Events and interactions with others or with ourselves may precipitate negative or overwhelming emotions. Feeling stressed, down, anxious, hopeless, or overwhelmed are some of the leading emotions to trigger a relapse. It is important to have skills to help cope and manage overwhelming emotional responses.
1. Observe and describe the emotions.
Emotions have physical, cognitive, and behavioral aspects to them. It is important to observe these aspects and describe them to better understand the cycle of emotions. If we can identify and explain how we feel tense and warm when we are angry, or if we feel clammy, shaky, and loss of breath when we are anxious, we will be better equipped to implement skills and prevent unhealthy behavioral responses to uncomfortable emotions.
2. Reframe negative or overwhelming thoughts.
Thoughts play an important role in coping with overwhelming emotions. After a prompting event, we have individual interpretations to these events. Emotions are self-perpetuated and implementing alternative thoughts when we are overwhelmed can help to break the cycle from feeling frustrated, to angry, to hopeless. If we do not get a job that we are hoping for, it can be easy to cycle down into self-defeating thought patterns that retrigger hopelessness and feeling disheartened. Instead, reframe to other opportunities and experiences gained from the interview process and what you can do differently. Alternative perspectives can also help to ease the negative emotional response.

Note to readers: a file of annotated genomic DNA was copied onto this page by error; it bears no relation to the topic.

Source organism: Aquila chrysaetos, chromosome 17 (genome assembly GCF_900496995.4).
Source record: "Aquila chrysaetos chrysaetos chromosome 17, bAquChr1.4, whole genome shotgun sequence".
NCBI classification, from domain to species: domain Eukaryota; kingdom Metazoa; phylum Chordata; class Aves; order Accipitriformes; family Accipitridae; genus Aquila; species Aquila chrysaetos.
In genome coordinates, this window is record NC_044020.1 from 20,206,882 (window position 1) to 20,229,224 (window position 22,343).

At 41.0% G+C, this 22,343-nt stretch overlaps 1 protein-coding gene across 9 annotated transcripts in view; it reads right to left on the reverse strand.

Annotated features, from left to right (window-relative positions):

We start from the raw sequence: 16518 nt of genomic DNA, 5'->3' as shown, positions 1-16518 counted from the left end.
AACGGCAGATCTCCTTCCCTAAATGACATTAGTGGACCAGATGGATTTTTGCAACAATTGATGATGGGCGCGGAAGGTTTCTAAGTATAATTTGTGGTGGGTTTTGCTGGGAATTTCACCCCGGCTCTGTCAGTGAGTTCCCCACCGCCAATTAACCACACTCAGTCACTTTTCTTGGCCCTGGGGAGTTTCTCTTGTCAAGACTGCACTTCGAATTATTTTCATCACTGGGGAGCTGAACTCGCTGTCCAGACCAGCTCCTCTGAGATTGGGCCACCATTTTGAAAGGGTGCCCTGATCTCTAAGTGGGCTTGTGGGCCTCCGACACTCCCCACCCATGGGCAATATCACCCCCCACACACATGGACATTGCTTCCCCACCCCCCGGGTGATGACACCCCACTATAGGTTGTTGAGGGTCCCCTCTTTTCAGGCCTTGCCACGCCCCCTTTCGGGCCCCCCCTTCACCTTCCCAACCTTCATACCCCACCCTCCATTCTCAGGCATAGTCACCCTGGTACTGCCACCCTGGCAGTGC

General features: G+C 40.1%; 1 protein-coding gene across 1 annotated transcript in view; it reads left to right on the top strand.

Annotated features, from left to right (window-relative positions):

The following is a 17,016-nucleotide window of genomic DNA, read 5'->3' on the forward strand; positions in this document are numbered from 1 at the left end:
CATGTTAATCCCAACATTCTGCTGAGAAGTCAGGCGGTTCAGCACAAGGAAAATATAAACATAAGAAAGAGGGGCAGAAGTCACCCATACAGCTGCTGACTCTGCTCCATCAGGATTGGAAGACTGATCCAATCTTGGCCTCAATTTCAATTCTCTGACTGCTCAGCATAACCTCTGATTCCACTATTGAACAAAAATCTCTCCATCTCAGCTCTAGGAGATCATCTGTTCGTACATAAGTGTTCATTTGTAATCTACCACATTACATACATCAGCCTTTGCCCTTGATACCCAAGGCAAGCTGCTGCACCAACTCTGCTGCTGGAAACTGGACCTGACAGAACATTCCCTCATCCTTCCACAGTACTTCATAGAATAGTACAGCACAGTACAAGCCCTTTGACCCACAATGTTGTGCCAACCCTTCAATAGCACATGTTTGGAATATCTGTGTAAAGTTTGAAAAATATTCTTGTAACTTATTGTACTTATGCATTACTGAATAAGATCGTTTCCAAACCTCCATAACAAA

3. Become aware of your vulnerability to negative emotions.
The common expression is HALT. Are you hungry? Are you angry? Are you lonely? Are you tired? This is important to keep in mind to ease feeling stressed and decrease the chance you will act impulsively. Another vulnerability is if we are under the influence of drugs or alcohol. If we are aware of our vulnerabilities then we can be at ease knowing it feels worse in this moment than it would if we had felt well rested, were sober, or if we had eaten a fulfilling meal. It is important to make note of our vulnerabilities and engage in self-care to prevent further emotional suffering.
Distraction can be extremely useful in tolerating the feelings in the moment so we do not act on them in a way that may cause harm to us later. A helpful acronym is ACCEPTS. Are there activities you can try? This could be visiting with a friend, attending a meeting, or treating yourself to a nice dinner. You can contribute to someone through service work and giving back. Compare your state with another’s perspective and increase gratefulness for your situation. You can try acting opposite to the emotion you’re feeling. If you are feeling sad or low, listen to an upbeat or empowering song. You can also try pushing the negative emotions or thoughts away. This should be a last resort to tolerating negative emotions. You can try changing your thoughts (see tip number 2 for more information). Lastly, self-soothing through bubble bath, getting a massage, or your favorite candle.
5. Accept the experience.
“The best way to heal your pain, is to feel it.” Pain is uncomfortable and it is much easier to run from it. However, long-term consequences of running from pain are continued avoidance and further emotional pain. If we work to identify and accept our experiences as they happen, then we decrease our suffering and leave room to live a life we enjoy.
Author: Stephanie Pruefer, LPC, CADC – Counselor – Footprints to Recovery